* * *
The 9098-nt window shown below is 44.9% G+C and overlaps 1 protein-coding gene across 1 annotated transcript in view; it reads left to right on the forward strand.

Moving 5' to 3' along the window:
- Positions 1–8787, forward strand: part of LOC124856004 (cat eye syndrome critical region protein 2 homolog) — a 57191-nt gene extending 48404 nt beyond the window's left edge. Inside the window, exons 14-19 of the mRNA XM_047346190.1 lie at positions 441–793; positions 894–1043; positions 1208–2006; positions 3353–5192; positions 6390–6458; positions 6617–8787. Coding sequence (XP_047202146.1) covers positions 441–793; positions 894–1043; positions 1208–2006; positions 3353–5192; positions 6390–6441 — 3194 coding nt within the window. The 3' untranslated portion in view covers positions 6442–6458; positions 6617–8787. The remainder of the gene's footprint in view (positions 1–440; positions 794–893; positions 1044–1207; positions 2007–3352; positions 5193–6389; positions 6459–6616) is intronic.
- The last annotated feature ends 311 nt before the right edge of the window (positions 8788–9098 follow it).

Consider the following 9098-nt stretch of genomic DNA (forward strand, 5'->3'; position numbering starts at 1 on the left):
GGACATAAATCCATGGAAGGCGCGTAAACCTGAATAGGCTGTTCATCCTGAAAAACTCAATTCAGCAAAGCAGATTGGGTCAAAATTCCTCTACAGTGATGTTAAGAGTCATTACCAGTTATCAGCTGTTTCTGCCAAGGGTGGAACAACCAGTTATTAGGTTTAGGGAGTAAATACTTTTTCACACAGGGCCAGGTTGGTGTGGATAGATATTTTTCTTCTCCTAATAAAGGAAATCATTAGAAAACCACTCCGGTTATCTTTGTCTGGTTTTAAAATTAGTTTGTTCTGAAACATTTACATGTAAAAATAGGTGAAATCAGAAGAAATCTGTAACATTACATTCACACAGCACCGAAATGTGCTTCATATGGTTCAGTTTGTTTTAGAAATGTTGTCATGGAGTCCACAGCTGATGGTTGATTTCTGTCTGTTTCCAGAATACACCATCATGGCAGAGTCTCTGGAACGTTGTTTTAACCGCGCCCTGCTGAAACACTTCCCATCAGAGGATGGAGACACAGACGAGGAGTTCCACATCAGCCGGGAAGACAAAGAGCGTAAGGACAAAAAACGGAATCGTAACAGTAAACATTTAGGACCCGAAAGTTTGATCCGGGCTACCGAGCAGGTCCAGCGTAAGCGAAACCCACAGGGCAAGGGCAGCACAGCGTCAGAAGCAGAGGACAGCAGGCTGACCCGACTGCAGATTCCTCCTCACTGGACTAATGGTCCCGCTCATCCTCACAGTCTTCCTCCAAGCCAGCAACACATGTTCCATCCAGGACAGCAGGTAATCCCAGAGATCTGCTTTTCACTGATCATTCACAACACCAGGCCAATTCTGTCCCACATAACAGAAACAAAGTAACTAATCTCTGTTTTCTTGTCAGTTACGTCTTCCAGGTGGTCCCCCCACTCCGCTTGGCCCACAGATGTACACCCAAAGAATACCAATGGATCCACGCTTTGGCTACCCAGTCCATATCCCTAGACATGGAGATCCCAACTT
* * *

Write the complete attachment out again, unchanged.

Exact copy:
The 9098-nt window shown below is 44.9% G+C and overlaps 1 protein-coding gene across 1 annotated transcript in view; it reads left to right on the forward strand.

Moving 5' to 3' along the window:
- Positions 1–8787, forward strand: part of LOC124856004 (cat eye syndrome critical region protein 2 homolog) — a 57191-nt gene extending 48404 nt beyond the window's left edge. Inside the window, exons 14-19 of the mRNA XM_047346190.1 lie at positions 441–793; positions 894–1043; positions 1208–2006; positions 3353–5192; positions 6390–6458; positions 6617–8787. Coding sequence (XP_047202146.1) covers positions 441–793; positions 894–1043; positions 1208–2006; positions 3353–5192; positions 6390–6441 — 3194 coding nt within the window. The 3' untranslated portion in view covers positions 6442–6458; positions 6617–8787. The remainder of the gene's footprint in view (positions 1–440; positions 794–893; positions 1044–1207; positions 2007–3352; positions 5193–6389; positions 6459–6616) is intronic.
- The last annotated feature ends 311 nt before the right edge of the window (positions 8788–9098 follow it).

Consider the following 9098-nt stretch of genomic DNA (forward strand, 5'->3'; position numbering starts at 1 on the left):
GGACATAAATCCATGGAAGGCGCGTAAACCTGAATAGGCTGTTCATCCTGAAAAACTCAATTCAGCAAAGCAGATTGGGTCAAAATTCCTCTACAGTGATGTTAAGAGTCATTACCAGTTATCAGCTGTTTCTGCCAAGGGTGGAACAACCAGTTATTAGGTTTAGGGAGTAAATACTTTTTCACACAGGGCCAGGTTGGTGTGGATAGATATTTTTCTTCTCCTAATAAAGGAAATCATTAGAAAACCACTCCGGTTATCTTTGTCTGGTTTTAAAATTAGTTTGTTCTGAAACATTTACATGTAAAAATAGGTGAAATCAGAAGAAATCTGTAACATTACATTCACACAGCACCGAAATGTGCTTCATATGGTTCAGTTTGTTTTAGAAATGTTGTCATGGAGTCCACAGCTGATGGTTGATTTCTGTCTGTTTCCAGAATACACCATCATGGCAGAGTCTCTGGAACGTTGTTTTAACCGCGCCCTGCTGAAACACTTCCCATCAGAGGATGGAGACACAGACGAGGAGTTCCACATCAGCCGGGAAGACAAAGAGCGTAAGGACAAAAAACGGAATCGTAACAGTAAACATTTAGGACCCGAAAGTTTGATCCGGGCTACCGAGCAGGTCCAGCGTAAGCGAAACCCACAGGGCAAGGGCAGCACAGCGTCAGAAGCAGAGGACAGCAGGCTGACCCGACTGCAGATTCCTCCTCACTGGACTAATGGTCCCGCTCATCCTCACAGTCTTCCTCCAAGCCAGCAACACATGTTCCATCCAGGACAGCAGGTAATCCCAGAGATCTGCTTTTCACTGATCATTCACAACACCAGGCCAATTCTGTCCCACATAACAGAAACAAAGTAACTAATCTCTGTTTTCTTGTCAGTTACGTCTTCCAGGTGGTCCCCCCACTCCGCTTGGCCCACAGATGTACACCCAAAGAATACCAATGGATCCACGCTTTGGCTACCCAGTCCATATCCCTAGACATGGAGATCCCAACTT